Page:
A dreamy cloud of a book, Myah Ariel’s debut novel, When I Think Of You, is a reminder that Black girls with massive dreams deserve a soft place to land. Relegated to the reception desk at one of Hollywood’s biggest studios, 26-year-old Kaliya Wilson has paid her dues and then some. Unfortunately, without any solid connections in the industry and a lack of support from her boss, who only views her as a help, Kaliya has tucked away her film producer aspirations. These days, she spends her time nibbling on emotional support muffins, fixing the copy machine and keeping a neutral expression amid constant microaggressions. The monotonous life Kaliya has settled for suddenly shifts on its axis one seemingly uneventful day when Danny Prescott, a young hotshot director and Kaliya’s first love, saunters into her office, offering her an opportunity to work on his latest film. 

At its core, When I Think Of You is a second-chance love story, but Ariel’s stunning debut is so much more than that. Gorgeously written, the reader is transported to the past. Years ago in New York City, 18-year-old Kaliya, a recent transplant from Arkansana, fell head over heels for her NYU classmate, Danny. Ariel infuses her first-hand knowledge and infatuation with movies in the narrative, including script sides and iconic movie mentions. Penned in cinematic color, the reader gets a close-up of the young couple’s intense connection culminating on a crisp winter day in Union Square’s Christmas market surrounded by peanut brittle, hot chocolate and kisses. Though the novel captures the euphoria of falling in love, it also hones in the pain of heartbreak and how world-shattering disappointment can be.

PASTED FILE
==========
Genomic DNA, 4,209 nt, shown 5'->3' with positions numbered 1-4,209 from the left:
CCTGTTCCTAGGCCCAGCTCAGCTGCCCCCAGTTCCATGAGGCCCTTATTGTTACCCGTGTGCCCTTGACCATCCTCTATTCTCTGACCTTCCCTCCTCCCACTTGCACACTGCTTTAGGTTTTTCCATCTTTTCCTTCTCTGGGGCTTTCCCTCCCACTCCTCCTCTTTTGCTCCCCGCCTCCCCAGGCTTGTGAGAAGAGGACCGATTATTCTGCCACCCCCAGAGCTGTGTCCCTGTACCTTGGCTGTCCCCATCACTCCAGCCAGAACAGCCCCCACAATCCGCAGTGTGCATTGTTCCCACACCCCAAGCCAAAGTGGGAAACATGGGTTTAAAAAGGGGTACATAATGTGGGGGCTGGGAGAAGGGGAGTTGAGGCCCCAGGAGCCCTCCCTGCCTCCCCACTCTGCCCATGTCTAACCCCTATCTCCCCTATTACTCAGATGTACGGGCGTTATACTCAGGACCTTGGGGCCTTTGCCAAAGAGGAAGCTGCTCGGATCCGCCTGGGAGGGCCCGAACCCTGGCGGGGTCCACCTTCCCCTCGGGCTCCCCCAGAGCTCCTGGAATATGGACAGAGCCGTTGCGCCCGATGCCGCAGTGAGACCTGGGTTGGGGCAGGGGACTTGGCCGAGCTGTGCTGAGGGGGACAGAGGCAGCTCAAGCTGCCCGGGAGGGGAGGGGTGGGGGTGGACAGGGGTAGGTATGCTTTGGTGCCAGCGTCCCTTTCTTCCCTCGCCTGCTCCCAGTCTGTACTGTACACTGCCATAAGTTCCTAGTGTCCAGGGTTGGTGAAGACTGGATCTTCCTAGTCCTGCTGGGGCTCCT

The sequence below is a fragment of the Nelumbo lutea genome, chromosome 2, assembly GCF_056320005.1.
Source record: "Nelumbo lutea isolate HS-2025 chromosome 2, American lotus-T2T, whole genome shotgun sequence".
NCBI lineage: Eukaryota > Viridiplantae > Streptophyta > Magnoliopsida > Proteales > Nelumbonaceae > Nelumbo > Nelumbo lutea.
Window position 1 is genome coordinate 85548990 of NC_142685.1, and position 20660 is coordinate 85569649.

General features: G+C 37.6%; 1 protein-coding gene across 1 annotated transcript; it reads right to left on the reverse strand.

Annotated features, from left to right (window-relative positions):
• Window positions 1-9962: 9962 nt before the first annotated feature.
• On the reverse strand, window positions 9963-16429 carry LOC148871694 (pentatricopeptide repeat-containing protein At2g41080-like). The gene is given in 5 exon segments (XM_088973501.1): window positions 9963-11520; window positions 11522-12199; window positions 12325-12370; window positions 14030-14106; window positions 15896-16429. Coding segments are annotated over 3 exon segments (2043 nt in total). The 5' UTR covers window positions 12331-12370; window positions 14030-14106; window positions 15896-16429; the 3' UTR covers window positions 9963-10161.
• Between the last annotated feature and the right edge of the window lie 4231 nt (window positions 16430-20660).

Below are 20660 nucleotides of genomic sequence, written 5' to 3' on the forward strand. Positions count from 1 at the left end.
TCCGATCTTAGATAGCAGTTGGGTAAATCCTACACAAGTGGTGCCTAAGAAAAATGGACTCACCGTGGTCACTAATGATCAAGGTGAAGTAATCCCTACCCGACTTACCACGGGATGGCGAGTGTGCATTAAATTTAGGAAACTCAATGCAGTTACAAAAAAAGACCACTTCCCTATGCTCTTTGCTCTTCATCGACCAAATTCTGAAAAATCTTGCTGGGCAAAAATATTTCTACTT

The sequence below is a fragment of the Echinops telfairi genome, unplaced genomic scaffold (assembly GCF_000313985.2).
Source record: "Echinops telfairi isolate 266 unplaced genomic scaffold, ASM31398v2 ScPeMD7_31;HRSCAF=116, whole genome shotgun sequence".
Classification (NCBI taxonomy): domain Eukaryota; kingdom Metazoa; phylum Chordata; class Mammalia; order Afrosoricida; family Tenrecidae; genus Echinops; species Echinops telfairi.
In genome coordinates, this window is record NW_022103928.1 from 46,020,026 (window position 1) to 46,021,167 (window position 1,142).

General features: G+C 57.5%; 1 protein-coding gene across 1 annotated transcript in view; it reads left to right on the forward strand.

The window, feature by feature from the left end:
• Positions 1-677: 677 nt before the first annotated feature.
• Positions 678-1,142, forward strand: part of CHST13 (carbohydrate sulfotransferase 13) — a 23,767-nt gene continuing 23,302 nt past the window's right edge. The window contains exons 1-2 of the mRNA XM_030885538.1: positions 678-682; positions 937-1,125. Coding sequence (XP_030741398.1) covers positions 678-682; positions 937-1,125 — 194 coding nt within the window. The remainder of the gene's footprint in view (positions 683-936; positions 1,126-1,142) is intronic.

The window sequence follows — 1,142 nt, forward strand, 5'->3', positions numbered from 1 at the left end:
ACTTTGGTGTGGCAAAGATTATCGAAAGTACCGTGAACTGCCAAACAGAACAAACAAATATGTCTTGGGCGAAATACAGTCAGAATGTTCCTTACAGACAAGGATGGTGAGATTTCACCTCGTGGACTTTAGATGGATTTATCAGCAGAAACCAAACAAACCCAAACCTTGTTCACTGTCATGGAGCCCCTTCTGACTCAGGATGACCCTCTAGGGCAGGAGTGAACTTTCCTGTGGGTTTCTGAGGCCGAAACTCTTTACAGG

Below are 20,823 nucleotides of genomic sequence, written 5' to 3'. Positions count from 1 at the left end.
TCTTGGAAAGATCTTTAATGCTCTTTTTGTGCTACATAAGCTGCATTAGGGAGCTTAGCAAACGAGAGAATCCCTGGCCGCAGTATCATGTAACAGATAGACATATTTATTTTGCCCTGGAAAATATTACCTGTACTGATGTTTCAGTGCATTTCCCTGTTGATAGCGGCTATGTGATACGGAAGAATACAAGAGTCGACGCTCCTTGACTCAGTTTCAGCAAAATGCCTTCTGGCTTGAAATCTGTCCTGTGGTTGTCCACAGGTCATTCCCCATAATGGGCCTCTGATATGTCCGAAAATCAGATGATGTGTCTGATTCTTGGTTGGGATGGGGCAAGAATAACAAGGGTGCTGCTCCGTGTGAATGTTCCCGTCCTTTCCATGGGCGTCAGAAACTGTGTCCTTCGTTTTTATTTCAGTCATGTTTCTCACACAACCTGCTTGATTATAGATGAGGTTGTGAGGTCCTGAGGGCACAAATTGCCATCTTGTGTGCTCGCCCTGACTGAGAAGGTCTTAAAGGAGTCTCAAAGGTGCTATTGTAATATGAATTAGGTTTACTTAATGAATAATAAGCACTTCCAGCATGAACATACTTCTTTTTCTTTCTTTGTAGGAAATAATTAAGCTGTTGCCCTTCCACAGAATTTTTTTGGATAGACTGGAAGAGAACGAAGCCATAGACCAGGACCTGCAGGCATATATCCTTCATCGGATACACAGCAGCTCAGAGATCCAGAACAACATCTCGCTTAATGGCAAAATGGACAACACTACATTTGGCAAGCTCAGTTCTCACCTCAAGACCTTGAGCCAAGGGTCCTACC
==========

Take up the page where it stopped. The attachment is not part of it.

In the present, Kaliya agonizes over seeing Danny again and whether she can trust him with the next phase of her career, knowing how badly he’s battered her heart. Still determined to use this opportunity to her advantage, Kaliya takes Danny up on his offer — though things don’t quite pan out as expected. As the pair press forward on Danny’s deeply personal dream project, Kaliya gets a front-row seat to the perils of the entertainment industry for people of color while coming to terms with her feelings for Danny, who also happens to be in a relationship. As much as When I Think Of You is about new beginnings, it’s also a book about grief and how the anguish of loss can reframe your worldview forever. Throughout it all, Ariel swirls her story in a ribbon of intense aching for what was and what could have been.  

While the will/they won’t/they is central to Ariel’s narrative, the anticipation, tender moments and depictions of lust and sexual tension aren’t the novel’s anchor. Instead, we get to the heart of who Kaliya is as a woman, a girls’ girl who has made a home with her best friend Neha, a lover of Stevie Wonder and Prince who never stopped striving for her dreams and finding herself, even when things felt impossible. Ariel illustrates a Black woman who desires more and is determined to get it without compromise, even if that means pausing her romantic life. As Kaliya puts it, “Back then, I was chasing myself __ so obsessed with who I wanted to be, that I missed the chance to get to know who I was in the moment.”  

Ariel declares that women, especially Black women, should never settle and instead should demand from others just as much as they expect from themselves. When I Think Of You reminds us that though passions often require risks and when they blossom, it can indeed, be magic.